Guilty as charged. I confess to enjoying every minute of this chat with Mark Williams-Thomas, ex-police detective turned-TV presenter, who is one of the principal advisors on the sort of TV drama I never watch, like The Inspector Lynley Mysteries and Waking The Dead.

His CV is as full as a police station on a rowdy Saturday night. Following a long and distinguished career as a detective with Surrey Police, Mark is one of the country’s leading experts on child abuse and missing children. As well as presenting programmes (you may recall ITV’s To Catch A Paedophile in 2009), Mark can frequently be seen commenting on high-profile cases on the BBC, Sky News and ITV. And if that isn’t enough, he also runs a consultancy service on child protection and risk management: the GB Beijing Olympics squad have Mark to thank for their safety.

“I have had a fascinating police career, and to go from that to making primetime television is truly amazing,” he says.

Now, Mark is about to present an hour-long episode of ITV’s Exposure series (the successor to World in Action) called On The Run.

“What we are basically tackling is the issue of offenders on the run,” he explains. “Some have escaped; some have been given bail and have taken flight; some have disappeared while on leave. The numbers are truly shocking. The programme is going to attract a lot of attention.”

Whether or not he succeeds in tracking down any of the prisoners remains a secret for now. Yet his excitement is palpable.

“It’s all about bringing subjects which need airing to a national audience. It has to be delectable to the public but considered,” he says.

Delectable to the public but considered. A curious phrase, I reflect, but one which describes Mark himself to a tee. So much so that he is ‘helicoptered in’ by TV networks at the first sign of breaking stories, such as those of Raoul Moat, Jean Charles de Menezes and, most famously, Madeleine McCann.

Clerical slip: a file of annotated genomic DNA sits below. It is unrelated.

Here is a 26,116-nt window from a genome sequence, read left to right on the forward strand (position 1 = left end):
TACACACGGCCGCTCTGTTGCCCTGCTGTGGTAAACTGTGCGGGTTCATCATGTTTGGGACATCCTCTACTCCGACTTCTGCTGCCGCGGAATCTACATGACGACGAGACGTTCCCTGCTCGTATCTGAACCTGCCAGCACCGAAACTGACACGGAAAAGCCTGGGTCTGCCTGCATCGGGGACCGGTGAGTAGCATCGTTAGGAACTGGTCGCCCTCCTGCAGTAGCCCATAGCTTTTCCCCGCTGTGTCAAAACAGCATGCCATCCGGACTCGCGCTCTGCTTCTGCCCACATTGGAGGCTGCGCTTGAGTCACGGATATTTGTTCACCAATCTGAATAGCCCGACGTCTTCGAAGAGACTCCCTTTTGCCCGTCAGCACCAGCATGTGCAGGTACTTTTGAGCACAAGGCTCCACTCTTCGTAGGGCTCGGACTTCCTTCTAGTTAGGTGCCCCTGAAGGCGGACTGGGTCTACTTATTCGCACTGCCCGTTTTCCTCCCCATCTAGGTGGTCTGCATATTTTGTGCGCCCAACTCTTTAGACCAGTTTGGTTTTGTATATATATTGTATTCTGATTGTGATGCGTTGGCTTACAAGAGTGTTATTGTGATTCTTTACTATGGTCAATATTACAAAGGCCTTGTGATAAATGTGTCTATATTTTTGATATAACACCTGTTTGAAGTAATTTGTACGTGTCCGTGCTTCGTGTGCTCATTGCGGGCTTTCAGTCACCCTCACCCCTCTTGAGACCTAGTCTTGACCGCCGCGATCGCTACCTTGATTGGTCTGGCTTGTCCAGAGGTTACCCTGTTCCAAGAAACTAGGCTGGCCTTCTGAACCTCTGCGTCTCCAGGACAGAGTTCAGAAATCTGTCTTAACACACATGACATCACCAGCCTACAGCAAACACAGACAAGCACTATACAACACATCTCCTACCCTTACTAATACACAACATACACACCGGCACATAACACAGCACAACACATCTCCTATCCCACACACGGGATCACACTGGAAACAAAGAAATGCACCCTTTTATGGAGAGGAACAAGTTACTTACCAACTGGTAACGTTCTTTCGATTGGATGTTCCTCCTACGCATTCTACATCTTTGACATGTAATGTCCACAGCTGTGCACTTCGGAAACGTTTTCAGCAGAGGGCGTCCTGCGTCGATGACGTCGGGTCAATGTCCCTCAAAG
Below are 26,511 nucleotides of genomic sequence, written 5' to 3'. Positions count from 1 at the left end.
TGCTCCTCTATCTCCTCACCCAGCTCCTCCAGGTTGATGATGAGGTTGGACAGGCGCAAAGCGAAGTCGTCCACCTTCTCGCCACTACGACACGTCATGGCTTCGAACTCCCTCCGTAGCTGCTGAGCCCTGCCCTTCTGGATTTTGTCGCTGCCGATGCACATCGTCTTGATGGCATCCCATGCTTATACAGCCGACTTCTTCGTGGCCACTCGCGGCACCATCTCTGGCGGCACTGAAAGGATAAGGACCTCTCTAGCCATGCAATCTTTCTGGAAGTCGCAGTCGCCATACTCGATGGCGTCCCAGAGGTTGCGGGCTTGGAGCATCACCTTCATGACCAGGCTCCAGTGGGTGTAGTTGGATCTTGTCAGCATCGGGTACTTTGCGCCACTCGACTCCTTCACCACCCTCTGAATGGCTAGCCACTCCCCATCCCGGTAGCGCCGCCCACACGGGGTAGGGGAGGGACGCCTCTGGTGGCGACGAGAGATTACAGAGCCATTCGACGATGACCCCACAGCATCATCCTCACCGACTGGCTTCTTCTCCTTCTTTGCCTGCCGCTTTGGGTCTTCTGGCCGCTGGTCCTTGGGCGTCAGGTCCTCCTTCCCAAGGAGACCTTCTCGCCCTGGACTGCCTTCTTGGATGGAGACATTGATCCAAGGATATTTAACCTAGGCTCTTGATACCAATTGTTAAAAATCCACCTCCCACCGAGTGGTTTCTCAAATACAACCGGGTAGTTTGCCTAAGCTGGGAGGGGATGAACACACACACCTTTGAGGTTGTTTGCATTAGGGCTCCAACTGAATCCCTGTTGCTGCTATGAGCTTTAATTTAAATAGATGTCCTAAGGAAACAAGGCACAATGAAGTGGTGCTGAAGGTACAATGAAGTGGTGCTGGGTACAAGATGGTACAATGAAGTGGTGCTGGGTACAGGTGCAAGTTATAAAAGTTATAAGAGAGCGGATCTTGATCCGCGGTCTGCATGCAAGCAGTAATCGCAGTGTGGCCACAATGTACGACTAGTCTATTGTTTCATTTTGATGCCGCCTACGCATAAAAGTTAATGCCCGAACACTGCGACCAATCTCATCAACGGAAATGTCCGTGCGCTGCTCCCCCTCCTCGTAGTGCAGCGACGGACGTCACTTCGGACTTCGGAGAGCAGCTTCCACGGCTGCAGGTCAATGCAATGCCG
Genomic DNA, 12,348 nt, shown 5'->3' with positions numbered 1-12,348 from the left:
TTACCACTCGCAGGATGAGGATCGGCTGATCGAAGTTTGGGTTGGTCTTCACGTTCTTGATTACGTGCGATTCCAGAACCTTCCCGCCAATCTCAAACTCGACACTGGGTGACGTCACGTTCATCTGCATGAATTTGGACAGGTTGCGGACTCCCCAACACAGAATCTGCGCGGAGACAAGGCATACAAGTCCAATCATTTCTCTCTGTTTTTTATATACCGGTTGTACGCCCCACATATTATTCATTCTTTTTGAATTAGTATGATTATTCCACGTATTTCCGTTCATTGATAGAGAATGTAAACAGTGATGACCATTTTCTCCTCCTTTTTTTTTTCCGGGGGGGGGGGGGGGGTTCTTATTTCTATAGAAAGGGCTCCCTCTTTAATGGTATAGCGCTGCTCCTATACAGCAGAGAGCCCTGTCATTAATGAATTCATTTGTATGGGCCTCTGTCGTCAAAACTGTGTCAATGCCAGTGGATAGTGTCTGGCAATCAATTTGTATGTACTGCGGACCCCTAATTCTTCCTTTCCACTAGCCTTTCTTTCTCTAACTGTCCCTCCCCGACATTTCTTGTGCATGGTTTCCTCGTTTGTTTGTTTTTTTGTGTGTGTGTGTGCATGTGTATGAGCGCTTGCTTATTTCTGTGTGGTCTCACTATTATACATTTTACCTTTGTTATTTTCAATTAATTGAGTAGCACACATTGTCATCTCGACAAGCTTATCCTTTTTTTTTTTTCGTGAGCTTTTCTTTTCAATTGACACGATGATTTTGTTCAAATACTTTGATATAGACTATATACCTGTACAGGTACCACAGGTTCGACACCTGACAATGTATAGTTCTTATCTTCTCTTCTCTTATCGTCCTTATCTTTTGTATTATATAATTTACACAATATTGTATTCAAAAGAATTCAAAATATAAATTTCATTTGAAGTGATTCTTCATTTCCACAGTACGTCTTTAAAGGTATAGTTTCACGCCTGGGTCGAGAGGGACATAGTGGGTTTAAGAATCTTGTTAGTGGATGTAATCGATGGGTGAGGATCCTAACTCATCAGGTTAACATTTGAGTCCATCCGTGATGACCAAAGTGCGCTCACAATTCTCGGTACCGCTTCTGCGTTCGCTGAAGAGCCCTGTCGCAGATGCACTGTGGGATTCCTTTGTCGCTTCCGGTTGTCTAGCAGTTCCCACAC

“I was there within 48 hrs. I broadcast live every day. I know the case in depth,” he reveals.

Mark has his own theory about what happened to Madeleine that night at Praia da Luz in 2007: that she wandered out of the apartment and was picked up by a passing stranger. A case of the wrong place at the wrong time. Mark is not a man afraid to speak his mind – a trait much in evidence throughout our conversation.

“I don’t sit on the fence. Be it against a British or a foreign police force, I’ll say what I think – but with the confidence that I know what I’m talking about.”

Which indeed he does. Having joined the police after a spell as a rugby league player for Harlequins, he quickly became involved in working with ways to divert youths from reoffending.

“We began to identify that a lot of these kids were coming from child protection type environments, often
with domestic violence involved. I thought: ‘Hang on, I really need to know why these children are suffering this abuse. Can we do more?’”

Eventually, however, the trail began to lead outside the family.

“We hadn’t really tackled the organized paedophiles. Not organised in rings, exactly, but in the sense of targeting children in large numbers outside the family,” he explains. “I started to look at it. And soon realized that we had a major problem – not unique to Surrey, but throughout the UK.”